In an age where ordinary people air their dirty laundry before an audience of millions on daytime talk shows, over one-fifth of American adults—between 41 and 44 million people—harbor a secret they consider so shameful that many do not even tell their immediate families. They cannot read or write well enough to fill out a job application form, understand the directions on a drug prescription, or read a map.
The reasons for adult non-literacy are varied and all too familiar: many drop out of school for reasons that include teen pregnancy, gangs, drugs or family instability. Some have undiagnosed learning disabilities or attended under-staffed and under-funded schools that simply could not address their needs.
Whatever the cause, adults with limited literacy skills are at more of a disadvantage than ever in our information-rich society—and only a small fraction work up the courage to seek help. “There’s an incredible stigma associated with not reading in a society that now values literacy very highly,” said Gary Rice, Ph.D., Assistant Professor of Education at the University of Missouri-St. Louis. “In the old technology, adult nonreaders could make a living by the sweat of their brows and the muscles on their backs. But in the society we have today, that’s absolutely impossible. Even the very basic entry level types of positions often require some kind of technological literacy.”
What does it mean to be literate?
Traditional definitions of literacy focused on a person’s ability to decode and comprehend words; one might be described as having a “fourth-grade reading level,” for example. More contemporary definitions of literacy assess a broad range of skills that adults use to function in society. The 1992 National Adult Literacy Survey (NALS), commissioned by the U.S. Department of Education’s National Center for Education Statistics (the next survey is slated for 2002), assessed the literacy of over 26,000 adults in three different areas: prose literacy, document literacy, and quantitative literacy. The participants were asked to complete tasks such as finding or interpreting information in a newspaper article; using a bus schedule; or balancing a checkbook, and were ranked according to their scores in one of five levels.
But even this definition of literacy may be too narrow. The National Institute for Literacy has developed content standards for adult education that include teaching interpersonal, decision-making, and lifelong learning skills as well as reading and mathematical proficiency. “You can’t just look at a score, and say that a person is functionally illiterate,” said Mary Beth Bingman, Ph.D., Coordinator of the National Center for the Study of Adult Learning and Literacy at the Center for Literacy Studies at the University of Tennessee. “They may have the skills to do what they want to do in their lives. In that case, they are functional, they are literate.”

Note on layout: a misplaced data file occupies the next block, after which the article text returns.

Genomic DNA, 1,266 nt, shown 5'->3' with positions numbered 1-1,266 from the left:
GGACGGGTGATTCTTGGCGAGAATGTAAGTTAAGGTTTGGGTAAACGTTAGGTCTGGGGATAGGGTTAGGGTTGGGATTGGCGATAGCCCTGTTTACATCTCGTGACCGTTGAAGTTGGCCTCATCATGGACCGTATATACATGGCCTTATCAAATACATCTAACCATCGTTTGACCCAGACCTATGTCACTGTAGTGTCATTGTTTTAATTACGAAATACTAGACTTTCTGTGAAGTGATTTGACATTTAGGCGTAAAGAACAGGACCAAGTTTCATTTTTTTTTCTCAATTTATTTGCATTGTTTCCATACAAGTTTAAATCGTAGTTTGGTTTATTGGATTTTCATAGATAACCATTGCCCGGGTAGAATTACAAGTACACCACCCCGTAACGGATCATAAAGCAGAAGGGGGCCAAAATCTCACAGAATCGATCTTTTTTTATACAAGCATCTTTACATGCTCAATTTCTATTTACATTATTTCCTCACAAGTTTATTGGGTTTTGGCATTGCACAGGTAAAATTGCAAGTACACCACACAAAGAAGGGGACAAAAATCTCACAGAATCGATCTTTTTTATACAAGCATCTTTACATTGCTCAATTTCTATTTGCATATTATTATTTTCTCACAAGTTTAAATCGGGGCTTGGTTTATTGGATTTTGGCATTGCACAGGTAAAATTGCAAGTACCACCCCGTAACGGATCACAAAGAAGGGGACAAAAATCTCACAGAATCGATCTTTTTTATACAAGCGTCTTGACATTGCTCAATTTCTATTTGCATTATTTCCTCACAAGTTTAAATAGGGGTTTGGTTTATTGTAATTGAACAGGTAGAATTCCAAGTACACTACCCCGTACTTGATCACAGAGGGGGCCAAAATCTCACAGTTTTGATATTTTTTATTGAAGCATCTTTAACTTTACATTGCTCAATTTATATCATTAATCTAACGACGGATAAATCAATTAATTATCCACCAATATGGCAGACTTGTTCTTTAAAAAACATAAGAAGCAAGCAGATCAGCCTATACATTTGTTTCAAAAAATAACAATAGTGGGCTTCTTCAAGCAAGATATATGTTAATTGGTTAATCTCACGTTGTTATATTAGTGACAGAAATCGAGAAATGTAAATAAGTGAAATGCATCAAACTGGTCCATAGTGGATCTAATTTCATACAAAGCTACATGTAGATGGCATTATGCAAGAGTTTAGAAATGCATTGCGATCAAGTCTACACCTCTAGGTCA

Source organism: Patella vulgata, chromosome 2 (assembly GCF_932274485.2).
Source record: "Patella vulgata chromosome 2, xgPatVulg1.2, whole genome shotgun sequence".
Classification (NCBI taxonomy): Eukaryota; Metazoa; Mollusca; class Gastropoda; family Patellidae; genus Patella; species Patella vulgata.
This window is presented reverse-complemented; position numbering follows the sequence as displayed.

The consequences of low literacy
For those adults who lack the literacy skills to function in society, the burden is heavy. According to the NALS survey, nearly half of all adults in the lowest level on each literacy scale were living in poverty, compared with only four to eight percent of those in the two highest literacy levels. They were less likely to be employed, and those who were employed earned significantly less than adults who scored higher on the literacy scale. Not surprisingly, the prisoners surveyed were found to score significantly lower on the literacy scale than the general population. About 70 percent of prisoners landed in the bottom two literacy levels.
With a healthcare system that demands increasingly active participation of patients, it’s no wonder that the health of adults with low literacy—and often their children—suffers as well. Those who scored lowest on the NALS survey, said Joanne Schwartzberg, M.D., Program manager of Health Literacy at the AMA foundation, were twice as likely to report that they were in poor health and to be hospitalized than the rest of the population. Once in the hospital, they remained longer and experienced more complications.
Low literacy, according to Manuel A. González, Ed.D., Associate Dean for the Center for Adult Literacy and Basic Workforce Development at the Northampton Community College in Bethlehem, Pennsylvania, is “a big cost in the workplace. There is a higher level of mistakes and injury in the workplace with folks who have lower literacy. I’m amazed when I go to companies where the entry level jobs that pay six to eight dollars an hour require the workers to enter information into a PC. And they can’t do that, because they can’t read the screen.”
What’s most disturbing about adult non-literacy is its legacy. “There’s a lineage of illiteracy,” said Rice. There is a strong correlation between a child’s educational achievement and that of the parents’—especially the mother’s—educational achievement. You can unravel this thing all the way back.” The key to improving childhood literacy, they argue, may be improving adult literacy.